meet through an ad hoc consortium and do not appear to have any unifying mechanisms, such as a seminar series, that focuses on theoretical and computational tools, or a common computing facility. Their computing needs are currently addressed through the use of desktop computing or off-site high-performance computing (HPC) facilities. A mid-sized HPC facility somewhere between these two extremes, located within the division, is notably absent. Recommendation: The theoretical and computational groups, in particular, should be unified within a core capability, and a capability leader should be identified. Through this leadership, collaboration between theoretical groups and through programs to experimentalists should be built. While this area would likely benefit from additional staff—temporary or permanent—the core capability and collaboration could also benefit from increased ties to theoretical and computational laboratories throughout the nation. (That is not to say that ties do not exist at present as, for example, existing collaborators include Juan de Pablo at the University of Wisconsin-Madison and Glenn Fredrickson at the University of California, Santa Barbara.) The acquisition of a mid-sized HPC facility managed by division scientists would permit local users to explore larger systems than those accessible on their personal computers without the overhead of requesting time on off-site HPC facilities or the need to ensure that they satisfy the parallelization requirements for said off-site resources. If managed properly, it would also enable the development of codes that scale across a larger number of processors within an environment that is more conducive for fast coding than that which can be found in typical off-site HPC facilities. An additional benefit of a mid-sized HPC facility is the social networks that it would create between the current set of broadly distributed computational scientists across the division. Finding: The quality and number of Polymers Division facilities are impressive, but more acquisitions or MOUs with other NIST units will be needed in the future to maintain the needs of the programs. Recommendation: A prioritized list of acquisition needs and how they dovetail into the division’s strategic plan should be prepared. Examples of future need are (1) a high-field, wide-bore NMR to advance solid-state characterization; and (2) increased high-performance computing assets to simulate the large, multiscale and heterogeneous materials being designed and measured within the programs. The motivation for these two target acquisitions was detailed earlier in the chapter. Finding: Close ties to instrument companies have been beneficial to transferring technology from NIST to U.S. industry. Recommendation: Relationships with analytical equipment companies, both as customers and collaborators, should continue to be aggressively cultivated so as to define simple pathways to transfer Polymers Division technological developments to the marketplace. In addition, with the continued drive toward new areas of polymer and measurement science, the inroads that have been made to existing technologies, like the 52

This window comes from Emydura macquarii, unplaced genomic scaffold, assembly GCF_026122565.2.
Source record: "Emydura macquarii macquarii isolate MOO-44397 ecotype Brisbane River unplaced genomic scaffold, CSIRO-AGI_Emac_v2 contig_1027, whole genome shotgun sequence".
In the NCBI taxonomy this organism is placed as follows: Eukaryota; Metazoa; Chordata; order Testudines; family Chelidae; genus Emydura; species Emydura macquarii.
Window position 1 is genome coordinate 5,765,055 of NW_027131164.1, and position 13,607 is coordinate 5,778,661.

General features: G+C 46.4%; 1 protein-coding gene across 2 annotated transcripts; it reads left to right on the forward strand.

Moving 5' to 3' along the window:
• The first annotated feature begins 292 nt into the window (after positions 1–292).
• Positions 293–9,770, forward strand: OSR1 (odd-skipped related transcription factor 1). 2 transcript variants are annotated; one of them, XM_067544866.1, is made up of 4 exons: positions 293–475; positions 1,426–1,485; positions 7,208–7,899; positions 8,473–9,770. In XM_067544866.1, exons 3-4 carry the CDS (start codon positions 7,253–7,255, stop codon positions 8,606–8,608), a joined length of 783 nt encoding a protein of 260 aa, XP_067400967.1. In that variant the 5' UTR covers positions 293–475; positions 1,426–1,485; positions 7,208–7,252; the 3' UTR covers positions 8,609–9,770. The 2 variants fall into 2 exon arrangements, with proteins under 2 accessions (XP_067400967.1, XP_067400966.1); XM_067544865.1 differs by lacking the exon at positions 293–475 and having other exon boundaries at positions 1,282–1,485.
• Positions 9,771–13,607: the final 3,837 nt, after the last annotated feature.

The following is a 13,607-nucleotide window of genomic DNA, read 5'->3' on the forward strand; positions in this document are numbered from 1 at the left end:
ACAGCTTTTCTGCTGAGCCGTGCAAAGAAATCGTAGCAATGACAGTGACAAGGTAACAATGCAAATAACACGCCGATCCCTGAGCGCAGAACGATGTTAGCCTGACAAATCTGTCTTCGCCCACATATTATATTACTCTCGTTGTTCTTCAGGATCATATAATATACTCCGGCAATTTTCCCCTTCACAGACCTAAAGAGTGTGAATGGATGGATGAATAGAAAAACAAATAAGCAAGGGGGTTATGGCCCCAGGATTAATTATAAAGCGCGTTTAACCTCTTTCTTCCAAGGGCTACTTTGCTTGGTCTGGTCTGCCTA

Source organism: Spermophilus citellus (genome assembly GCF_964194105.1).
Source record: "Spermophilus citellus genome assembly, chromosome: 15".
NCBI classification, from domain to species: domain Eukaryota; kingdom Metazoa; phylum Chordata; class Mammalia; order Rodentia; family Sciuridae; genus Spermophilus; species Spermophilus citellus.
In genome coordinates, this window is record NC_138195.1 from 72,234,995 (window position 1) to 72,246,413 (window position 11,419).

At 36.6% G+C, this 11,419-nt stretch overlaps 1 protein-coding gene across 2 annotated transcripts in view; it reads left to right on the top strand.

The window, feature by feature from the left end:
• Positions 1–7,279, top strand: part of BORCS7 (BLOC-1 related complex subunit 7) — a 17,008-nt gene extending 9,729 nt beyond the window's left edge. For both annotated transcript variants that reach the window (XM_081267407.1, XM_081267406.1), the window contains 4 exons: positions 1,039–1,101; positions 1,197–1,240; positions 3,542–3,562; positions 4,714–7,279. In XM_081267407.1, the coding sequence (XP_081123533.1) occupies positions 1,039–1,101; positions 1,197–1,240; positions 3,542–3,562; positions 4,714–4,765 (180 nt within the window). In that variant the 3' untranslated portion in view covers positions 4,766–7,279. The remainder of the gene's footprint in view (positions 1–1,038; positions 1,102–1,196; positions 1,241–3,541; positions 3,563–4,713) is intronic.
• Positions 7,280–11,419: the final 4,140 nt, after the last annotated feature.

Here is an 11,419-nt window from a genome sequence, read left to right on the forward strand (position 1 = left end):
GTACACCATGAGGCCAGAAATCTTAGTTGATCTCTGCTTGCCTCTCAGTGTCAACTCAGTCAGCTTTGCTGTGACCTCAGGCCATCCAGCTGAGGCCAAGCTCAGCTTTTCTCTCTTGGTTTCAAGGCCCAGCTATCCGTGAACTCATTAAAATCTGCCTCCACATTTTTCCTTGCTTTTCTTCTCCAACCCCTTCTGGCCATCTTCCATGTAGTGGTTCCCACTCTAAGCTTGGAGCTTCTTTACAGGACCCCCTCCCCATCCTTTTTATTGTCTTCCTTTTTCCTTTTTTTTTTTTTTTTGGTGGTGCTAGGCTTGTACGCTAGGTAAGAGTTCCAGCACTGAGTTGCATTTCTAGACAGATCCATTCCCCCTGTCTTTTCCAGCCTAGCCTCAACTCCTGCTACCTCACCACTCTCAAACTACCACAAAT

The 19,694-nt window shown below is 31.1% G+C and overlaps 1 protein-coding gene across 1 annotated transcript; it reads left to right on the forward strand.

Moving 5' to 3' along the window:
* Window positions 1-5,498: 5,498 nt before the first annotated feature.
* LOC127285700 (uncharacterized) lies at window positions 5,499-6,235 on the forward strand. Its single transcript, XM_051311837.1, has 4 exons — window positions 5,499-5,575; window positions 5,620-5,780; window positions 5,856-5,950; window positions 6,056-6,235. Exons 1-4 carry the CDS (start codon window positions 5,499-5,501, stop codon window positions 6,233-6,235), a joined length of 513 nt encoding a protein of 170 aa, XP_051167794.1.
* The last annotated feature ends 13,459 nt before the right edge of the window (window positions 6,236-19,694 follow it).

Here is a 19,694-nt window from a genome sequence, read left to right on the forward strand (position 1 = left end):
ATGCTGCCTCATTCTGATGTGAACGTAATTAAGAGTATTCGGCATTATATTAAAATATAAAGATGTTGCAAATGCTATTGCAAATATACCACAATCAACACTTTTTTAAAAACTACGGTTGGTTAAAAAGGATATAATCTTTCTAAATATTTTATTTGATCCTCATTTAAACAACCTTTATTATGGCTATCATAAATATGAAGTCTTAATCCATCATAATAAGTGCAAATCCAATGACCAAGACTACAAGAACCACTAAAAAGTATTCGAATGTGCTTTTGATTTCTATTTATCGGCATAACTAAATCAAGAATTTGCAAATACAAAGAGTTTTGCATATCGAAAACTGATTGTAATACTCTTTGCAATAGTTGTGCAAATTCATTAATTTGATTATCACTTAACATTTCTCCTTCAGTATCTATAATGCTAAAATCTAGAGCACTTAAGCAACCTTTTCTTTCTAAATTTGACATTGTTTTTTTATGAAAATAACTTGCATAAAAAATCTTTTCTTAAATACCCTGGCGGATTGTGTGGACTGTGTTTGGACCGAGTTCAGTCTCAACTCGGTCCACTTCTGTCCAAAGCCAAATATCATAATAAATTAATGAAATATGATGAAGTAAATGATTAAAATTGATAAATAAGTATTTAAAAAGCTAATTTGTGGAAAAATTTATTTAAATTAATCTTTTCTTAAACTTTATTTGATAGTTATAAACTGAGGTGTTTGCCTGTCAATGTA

OCR for page 41
microelectronics industry, must be maintained for the impact of prior accomplishments to be fully realized. Finding: Mentoring of postdoctoral associates is uneven across the Polymers Division. Recommendation: A mentoring program and a set of guidelines for mentoring postdoctoral associates as well as junior staff should be established, and an expectation should be set that mentoring is necessary to be promoted to positions of leadership. Finding: Division scientists are well qualified to receive more national awards. Recommendation: The Polymers Division should focus on conducting even- higher-impact research as well as on the marketing of the accomplishments and on obtaining due recognition for the work. Finding: The obvious strength of this very successful division needs to be enhanced by a bolder vision for expansion and growth. Recommendation: The Polymers Division should focus more on systematically pushing the boundaries of its budgets and its core competencies and less on addressing short-term administrative turnover and other exigencies. 53